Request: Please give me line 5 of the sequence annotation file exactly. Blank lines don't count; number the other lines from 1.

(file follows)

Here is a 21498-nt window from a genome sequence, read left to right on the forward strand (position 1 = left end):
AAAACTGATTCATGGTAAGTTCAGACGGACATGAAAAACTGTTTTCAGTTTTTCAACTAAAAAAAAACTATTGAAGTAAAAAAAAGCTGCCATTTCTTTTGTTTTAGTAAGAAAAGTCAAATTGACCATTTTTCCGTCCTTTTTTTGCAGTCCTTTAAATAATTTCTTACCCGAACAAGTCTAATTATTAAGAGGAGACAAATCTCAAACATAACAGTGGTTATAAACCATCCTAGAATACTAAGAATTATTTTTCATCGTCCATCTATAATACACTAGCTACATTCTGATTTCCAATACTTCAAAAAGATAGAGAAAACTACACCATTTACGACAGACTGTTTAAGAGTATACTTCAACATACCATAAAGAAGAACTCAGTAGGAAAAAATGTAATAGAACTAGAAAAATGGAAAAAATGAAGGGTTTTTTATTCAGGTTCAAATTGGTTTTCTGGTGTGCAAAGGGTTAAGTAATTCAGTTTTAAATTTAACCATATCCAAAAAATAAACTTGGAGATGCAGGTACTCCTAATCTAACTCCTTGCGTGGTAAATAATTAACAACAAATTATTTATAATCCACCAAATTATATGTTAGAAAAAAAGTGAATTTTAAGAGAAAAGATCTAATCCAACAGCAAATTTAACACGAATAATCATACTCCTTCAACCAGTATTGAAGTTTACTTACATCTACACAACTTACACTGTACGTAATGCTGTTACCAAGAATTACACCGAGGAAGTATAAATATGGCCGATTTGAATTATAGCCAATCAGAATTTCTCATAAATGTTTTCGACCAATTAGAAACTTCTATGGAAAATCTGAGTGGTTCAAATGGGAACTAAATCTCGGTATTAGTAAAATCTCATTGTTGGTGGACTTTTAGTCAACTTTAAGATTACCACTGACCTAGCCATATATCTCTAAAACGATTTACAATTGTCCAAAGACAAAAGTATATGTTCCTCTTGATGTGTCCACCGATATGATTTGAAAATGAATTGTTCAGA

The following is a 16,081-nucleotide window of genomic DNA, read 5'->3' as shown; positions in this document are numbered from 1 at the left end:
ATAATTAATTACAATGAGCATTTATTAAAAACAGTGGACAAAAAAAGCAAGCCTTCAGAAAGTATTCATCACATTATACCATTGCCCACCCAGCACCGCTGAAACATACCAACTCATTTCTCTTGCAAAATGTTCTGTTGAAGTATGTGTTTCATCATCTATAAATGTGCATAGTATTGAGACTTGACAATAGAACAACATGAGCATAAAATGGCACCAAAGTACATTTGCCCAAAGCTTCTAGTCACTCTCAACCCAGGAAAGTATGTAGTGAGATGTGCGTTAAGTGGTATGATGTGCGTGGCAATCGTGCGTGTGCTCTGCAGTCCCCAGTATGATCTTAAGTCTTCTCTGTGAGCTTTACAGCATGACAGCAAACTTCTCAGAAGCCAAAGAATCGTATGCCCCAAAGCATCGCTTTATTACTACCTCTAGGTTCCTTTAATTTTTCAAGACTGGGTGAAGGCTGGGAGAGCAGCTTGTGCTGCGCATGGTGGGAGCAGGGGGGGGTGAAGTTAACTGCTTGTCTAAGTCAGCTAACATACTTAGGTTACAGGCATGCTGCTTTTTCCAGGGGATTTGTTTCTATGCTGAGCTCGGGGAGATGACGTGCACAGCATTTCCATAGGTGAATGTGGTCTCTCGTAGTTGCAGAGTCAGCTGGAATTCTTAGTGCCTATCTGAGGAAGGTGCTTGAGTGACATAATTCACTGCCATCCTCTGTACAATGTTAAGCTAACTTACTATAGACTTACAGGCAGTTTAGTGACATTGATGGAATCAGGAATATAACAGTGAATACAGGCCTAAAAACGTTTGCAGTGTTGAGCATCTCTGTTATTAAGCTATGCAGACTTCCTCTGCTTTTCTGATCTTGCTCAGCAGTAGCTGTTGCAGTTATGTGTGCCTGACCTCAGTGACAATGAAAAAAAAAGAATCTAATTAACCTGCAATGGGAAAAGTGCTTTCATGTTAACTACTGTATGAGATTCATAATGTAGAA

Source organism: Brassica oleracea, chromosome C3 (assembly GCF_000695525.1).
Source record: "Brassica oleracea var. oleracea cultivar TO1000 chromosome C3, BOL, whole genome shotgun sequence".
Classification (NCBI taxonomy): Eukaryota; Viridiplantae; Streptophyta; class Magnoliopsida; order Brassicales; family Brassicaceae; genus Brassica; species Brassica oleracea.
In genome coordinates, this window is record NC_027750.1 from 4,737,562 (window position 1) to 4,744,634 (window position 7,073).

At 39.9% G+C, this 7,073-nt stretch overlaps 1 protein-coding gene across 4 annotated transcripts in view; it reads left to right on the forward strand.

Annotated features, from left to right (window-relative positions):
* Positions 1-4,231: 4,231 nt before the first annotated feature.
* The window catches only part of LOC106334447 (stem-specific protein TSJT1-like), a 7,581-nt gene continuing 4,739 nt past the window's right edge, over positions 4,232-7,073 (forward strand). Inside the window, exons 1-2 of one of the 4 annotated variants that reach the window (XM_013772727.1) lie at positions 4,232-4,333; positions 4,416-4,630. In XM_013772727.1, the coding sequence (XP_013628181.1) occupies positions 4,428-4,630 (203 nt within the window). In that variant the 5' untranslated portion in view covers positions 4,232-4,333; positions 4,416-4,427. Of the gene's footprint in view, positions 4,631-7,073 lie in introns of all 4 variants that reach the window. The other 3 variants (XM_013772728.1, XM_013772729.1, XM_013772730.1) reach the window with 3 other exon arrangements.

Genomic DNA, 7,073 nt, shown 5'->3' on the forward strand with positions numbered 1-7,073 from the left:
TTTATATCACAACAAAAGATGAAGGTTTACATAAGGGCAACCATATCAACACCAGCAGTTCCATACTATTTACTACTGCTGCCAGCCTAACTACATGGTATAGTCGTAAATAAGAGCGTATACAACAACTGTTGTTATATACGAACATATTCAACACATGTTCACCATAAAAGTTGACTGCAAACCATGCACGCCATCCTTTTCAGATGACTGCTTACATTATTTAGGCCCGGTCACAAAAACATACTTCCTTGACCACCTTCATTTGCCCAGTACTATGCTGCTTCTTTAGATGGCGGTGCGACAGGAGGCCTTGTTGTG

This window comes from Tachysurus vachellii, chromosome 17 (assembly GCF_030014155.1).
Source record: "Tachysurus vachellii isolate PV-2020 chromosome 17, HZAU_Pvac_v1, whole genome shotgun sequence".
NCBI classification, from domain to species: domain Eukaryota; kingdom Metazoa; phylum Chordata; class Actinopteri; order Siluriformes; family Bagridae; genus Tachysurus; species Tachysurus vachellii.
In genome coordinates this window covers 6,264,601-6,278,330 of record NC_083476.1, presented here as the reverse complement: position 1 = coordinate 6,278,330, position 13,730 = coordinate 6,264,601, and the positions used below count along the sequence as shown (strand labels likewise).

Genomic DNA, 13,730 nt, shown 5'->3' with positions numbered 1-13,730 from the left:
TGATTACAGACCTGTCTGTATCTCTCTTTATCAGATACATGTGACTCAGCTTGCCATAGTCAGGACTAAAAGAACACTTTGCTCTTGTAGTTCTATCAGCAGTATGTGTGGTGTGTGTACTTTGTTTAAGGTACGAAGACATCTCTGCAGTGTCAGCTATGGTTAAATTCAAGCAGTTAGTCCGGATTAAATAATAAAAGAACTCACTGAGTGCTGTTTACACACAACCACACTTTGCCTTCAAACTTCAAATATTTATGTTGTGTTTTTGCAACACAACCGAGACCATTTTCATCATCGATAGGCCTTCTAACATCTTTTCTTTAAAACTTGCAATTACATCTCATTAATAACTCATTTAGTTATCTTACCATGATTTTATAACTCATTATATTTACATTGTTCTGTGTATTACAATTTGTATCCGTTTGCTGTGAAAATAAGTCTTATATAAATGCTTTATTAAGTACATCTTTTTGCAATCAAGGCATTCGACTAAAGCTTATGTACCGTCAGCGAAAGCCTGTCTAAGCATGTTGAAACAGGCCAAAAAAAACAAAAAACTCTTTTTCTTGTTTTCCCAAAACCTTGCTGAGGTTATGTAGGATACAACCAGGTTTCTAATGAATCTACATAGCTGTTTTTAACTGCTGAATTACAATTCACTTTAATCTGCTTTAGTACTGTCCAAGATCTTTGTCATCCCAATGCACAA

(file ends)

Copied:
Source organism: Brassica oleracea, chromosome C3 (assembly GCF_000695525.1).